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American suppliers unhappy with lack of “absolute liability” for operator …
April 1, 2010
India and U.S. likely to clash over nuclear liability bill
New Delhi: Pilloried in India for crafting a nuclear liability bill that his critics say is aimed at pleasing American companies, Prime Minister Manmohan Singh is now facing criticism from an unlikely source: the U.S. nuclear industry.
The debate in India is over the liability limits the bill will establish in the event of a nuclear accident: Rs. 500 crore for the operator of a nuclear facility out of a total of approximately Rs. 2,100 crore, the difference between the two figures to be borne by the government. In line with an international treaty that India will accede to, the Convention on Supplementary Compensation for Nuclear Damage (CSC), the bill also legally channels liability to the operator but not in as clear-cut a way as American nuclear companies which are lining up to supply reactor components would like.
Speaking on background because of the sensitivities involved, an American nuclear industry source told The Hindu on Wednesday, “CSC Annex Article 3.3 says, ‘The liability of the operator for nuclear damage shall be absolute’… [But] the draft India bill has no provision making the operator absolutely liable, as required by the CSC.”
This objection assumes significance in the light of claims made by senior Indian officials in briefings to the media and political parties that the Rs. 500-crore cap applies only to “no-fault liability.” Nuclear operators and their suppliers would continue to be exposed to claims of tortious liability — liability for damages caused through some fault of theirs — by Indian victims in the event of an accident.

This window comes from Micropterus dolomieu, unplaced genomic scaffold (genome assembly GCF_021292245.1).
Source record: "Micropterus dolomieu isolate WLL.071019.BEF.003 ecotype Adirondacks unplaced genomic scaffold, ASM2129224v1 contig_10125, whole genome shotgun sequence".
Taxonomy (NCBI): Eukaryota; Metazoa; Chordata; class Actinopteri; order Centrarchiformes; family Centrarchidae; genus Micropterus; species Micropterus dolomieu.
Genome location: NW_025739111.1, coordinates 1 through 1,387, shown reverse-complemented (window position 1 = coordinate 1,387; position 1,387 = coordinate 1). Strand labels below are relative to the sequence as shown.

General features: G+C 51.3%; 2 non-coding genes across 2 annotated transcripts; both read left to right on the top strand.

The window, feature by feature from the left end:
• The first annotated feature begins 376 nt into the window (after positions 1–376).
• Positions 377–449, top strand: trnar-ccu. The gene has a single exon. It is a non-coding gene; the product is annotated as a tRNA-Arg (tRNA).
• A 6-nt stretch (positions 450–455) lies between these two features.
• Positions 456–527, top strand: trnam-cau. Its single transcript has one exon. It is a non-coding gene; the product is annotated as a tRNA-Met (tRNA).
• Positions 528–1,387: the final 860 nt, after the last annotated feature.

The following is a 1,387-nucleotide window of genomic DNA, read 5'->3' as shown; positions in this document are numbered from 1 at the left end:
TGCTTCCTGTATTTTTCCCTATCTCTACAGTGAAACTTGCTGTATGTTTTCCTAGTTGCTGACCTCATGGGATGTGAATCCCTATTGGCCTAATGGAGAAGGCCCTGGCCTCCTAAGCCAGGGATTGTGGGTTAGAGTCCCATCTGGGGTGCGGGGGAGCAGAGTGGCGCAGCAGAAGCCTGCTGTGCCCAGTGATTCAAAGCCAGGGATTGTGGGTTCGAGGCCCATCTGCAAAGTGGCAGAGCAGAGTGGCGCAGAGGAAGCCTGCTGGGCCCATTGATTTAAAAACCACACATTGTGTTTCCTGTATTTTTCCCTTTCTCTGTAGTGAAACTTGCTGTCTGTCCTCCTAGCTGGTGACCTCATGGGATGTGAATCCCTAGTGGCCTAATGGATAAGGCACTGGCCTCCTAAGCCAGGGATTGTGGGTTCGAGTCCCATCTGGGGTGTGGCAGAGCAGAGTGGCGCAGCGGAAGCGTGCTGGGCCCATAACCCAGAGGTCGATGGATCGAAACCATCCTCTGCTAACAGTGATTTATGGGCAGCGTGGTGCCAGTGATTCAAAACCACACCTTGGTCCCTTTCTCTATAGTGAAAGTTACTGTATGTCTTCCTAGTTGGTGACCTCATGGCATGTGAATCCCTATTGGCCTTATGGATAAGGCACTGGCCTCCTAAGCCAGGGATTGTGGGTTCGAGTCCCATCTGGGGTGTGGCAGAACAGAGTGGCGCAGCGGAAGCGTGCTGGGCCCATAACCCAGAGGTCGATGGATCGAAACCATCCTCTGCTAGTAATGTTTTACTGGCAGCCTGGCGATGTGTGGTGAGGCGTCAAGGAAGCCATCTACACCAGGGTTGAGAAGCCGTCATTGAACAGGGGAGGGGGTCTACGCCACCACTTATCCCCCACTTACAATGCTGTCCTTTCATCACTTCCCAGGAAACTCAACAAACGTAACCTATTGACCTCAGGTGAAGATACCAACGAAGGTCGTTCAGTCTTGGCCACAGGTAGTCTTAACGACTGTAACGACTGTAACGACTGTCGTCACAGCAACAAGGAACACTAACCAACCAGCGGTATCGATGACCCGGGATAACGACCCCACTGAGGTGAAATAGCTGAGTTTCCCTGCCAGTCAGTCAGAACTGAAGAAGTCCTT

Indian officials on Wednesday cited Article 46 of the bill — which says the liability law will not take away from the provisions of the existing laws allowing action in the event of a nuclear accident — and reiterated the government’s willingness to make the bill’s provisions more explicit. They said the Article 35 exclusion of civil courts jurisdiction applied only to claims arising out of a ‘no-fault liability’. Civil courts would remain fully empowered to hear tort claims.
‘Right of recourse’
On his part, the American nuclear industry source also identified the ‘right of recourse’ granted to nuclear operators by the Indian bill against suppliers as a major problem area. Article 17(b) of the bill — first highlighted in The Hindu— allows the operator to sue his supplier for recovery of any damages he is forced to pay if a nuclear accident results from “the wilful act or gross negligence on the part of the supplier of the material, equipment or services, or of his employee.”
“Like the lack of absolute or strict liability, 17(b) is inconsistent with the CSC, as well as the Paris and Vienna Conventions and the nuclear liability laws of every other country with a nuclear power programme,” the U.S. nuclear industry source said.
The American source also found fault with Article 46. “If this article means the operator would not be exempt from any other proceedings [other than criminal liability], that too would be inconsistent with the CSC requirement for exclusive operator liability. CSC Annex Article 3.9 provides, “The right to compensation for nuclear damage may be exercised only against the operator liable … The draft bill has no such provision channelling liability exclusively to the operator.”
While the Obama administration has not said anything to India about these “problem” clauses, Indian officials say they are aware that the nuclear industry association in the U.S. is beginning its lobbying drive. “They have held a meeting and it is only a matter of time before Washington raises this with us,” an official said. “But they are also in a bind. After all, the Indian law is consistent with the CSC. But that doesn’t mean we have to give up our rights under tort law and common law.”